John Ruskin, one of the great visionaries of the 19th century, said “Quality is never an accident; it is always the result of intelligent effort”, in our continuing journey through the lifecycle of a threat pattern, we are now at the testing phase. After analyzing requirements, asset and threats, designing a general and reusable model for the threat pattern and implementing the model in our security monitoring platform, we cannot assume no mistakes were made. This is why a well-structured and accurate testing process is vital – to validate the pattern has been implemented correctly and to ensure we are able to effectively address the attack scenario.
Even in this phase, the typical process of the Software Development Life Cycle (SDLC) can help us head in the right direction. Once implemented, software is usually tested with two distinct but complementary methodologies: a white-box and a black-box approach. Let’s see how this would apply to our newly implemented threat pattern.
White-box testing is intended to verify the threat pattern logic and ensure implementation is coherent with the requirements. If the design phase has been approached correctly, the different components making up the pattern should already be well defined and documented. For each of them we need to prepare a list of specific inputs and expected outputs to trigger each part of the implementation. As with any software, testing progress can be quantified by the percentage of code covered by the tests.
This process may be time consuming – and time is a precious resource in a Security Operations Center (SOC) – so automating even part of it is key. Luckily, at this stage we should have a good amount of historical data at our disposal as information has already started flowing into the system. Accurate sample selection is critical as they must ensure both good horizontal coverage (e.g. the number of the tested components), and vertical coverage (e.g. the variety of the inputs). Mapping each selected sample with the component under testing make logic validation and threat pattern effectiveness immediate. Furthermore, the same samples can be re-injected into the platform after any change to ensure the output is still consistent with the requirements.
Conversely, black-box testing examines the functionality of the threat pattern without dissecting its logic. In this stage, it is recommended to start from the attack scenarios originally elaborated during the analysis phase and determining the possible means an attacker would leverage to exploit the depicted situations. Many organizations find establishing or engaging with a red team (playing the role of the attacker) beneficial, with a blue team defending the kingdom by ensuring the implemented threat patterns behave as expected. At the end of the exercise the two teams meet to review the results and list all the situations not detected by the current implementation and the threat patterns requiring further review.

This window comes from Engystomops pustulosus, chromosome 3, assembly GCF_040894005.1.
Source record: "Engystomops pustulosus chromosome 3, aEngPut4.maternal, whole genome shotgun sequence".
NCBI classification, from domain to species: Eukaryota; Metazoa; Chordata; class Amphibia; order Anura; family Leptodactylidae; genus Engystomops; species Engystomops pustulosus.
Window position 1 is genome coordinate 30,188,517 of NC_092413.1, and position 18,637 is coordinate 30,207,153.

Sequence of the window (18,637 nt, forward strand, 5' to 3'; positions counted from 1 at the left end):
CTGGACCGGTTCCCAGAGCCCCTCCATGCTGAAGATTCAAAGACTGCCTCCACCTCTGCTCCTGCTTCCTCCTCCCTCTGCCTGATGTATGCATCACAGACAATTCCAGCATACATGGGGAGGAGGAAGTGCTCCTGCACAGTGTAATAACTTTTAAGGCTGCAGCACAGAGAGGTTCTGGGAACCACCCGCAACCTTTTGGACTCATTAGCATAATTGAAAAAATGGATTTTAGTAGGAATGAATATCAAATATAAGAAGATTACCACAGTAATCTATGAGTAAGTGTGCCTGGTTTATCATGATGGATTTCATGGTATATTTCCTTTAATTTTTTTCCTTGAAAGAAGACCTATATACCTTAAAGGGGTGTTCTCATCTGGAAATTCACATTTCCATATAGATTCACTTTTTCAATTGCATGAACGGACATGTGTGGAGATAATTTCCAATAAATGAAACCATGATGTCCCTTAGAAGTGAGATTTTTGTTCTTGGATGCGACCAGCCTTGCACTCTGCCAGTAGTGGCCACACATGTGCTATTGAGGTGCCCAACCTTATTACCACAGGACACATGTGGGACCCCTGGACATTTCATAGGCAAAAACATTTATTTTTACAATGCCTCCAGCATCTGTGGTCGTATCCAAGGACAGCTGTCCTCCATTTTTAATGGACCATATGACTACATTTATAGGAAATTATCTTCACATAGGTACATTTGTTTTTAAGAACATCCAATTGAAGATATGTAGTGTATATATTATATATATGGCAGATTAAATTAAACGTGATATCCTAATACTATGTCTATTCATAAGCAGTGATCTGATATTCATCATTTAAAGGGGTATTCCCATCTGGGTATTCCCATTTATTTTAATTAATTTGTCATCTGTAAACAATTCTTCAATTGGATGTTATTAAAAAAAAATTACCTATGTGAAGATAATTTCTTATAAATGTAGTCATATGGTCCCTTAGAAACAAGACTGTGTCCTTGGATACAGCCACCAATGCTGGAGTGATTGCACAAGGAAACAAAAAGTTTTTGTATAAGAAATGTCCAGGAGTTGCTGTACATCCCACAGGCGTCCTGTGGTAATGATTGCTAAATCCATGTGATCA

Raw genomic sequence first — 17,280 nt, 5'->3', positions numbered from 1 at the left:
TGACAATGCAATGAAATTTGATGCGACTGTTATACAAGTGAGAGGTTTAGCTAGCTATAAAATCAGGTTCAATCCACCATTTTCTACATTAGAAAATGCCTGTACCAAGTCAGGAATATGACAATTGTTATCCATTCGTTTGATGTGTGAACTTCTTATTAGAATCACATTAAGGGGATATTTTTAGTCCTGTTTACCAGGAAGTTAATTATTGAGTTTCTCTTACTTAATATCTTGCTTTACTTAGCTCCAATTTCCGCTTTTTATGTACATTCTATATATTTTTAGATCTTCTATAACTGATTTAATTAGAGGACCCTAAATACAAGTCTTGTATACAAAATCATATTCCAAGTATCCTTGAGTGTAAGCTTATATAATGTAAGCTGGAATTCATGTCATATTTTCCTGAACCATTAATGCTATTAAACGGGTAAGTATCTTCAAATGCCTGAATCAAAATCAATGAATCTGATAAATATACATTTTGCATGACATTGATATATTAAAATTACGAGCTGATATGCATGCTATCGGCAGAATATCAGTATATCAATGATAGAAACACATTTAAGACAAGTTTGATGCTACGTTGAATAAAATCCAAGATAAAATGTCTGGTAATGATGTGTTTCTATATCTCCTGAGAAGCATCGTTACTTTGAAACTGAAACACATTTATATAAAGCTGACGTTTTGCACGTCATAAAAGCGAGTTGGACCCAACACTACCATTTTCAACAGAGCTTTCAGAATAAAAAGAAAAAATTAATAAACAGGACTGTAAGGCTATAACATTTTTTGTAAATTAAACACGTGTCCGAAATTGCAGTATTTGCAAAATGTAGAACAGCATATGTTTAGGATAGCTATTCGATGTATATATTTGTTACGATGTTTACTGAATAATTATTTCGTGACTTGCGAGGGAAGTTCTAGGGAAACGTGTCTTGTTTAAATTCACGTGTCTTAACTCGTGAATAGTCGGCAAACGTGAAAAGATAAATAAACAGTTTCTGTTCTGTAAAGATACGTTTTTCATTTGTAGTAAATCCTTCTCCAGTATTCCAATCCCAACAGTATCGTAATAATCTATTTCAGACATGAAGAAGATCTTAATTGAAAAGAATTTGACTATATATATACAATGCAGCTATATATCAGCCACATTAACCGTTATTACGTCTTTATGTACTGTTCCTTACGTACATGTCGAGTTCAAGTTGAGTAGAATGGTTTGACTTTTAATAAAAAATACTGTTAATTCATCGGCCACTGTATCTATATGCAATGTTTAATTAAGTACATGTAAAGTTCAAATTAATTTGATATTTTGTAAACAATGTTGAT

This leaves us with the question of how to measure the patterns’ effectiveness based on these test results? The simplest way would be to evaluate the number of false positives and false negatives. Those two parameters alone may be sufficient to understand how effective the threat pattern implementation was – based on the false negatives rate, and the potential “noise” it can generate – based on the false positive rate.
Here’s a very important lesson every SOC should have learned by now: the most dangerous enemy may not be an obscure attacker, rather it may be the number of false positives overwhelming analysts and preventing them from responding to the security issues which really matter! It is imperative to reduce the noise-to-signal ratio before it becomes insurmountable on our journey to protect the organization.
At the end of the process, a root cause analysis must be conducted on every issue identified, but beware of simply applying changes to the implementation – it would be a pity to get lost at the very end! Always start from the requirements and the results of the analysis before touching the code: did we miss the attack scenario entirely? Is there any data source we did not consider? Was it a mistake in the implementation? Approaching this stage with a simple checklist also helps to ensure a potential change here does not have a negative impact on other threat patterns.
It is important to be conscious of the fact that the work performed thus far may become obsolete in a very short time. New TTPs and attack scenarios may arise, as well as the organization’s evolving business approach. To mitigate this situation, in the last article of this series we present the benefits of this structured and focused approach to maintaining and evolving a threat pattern in production.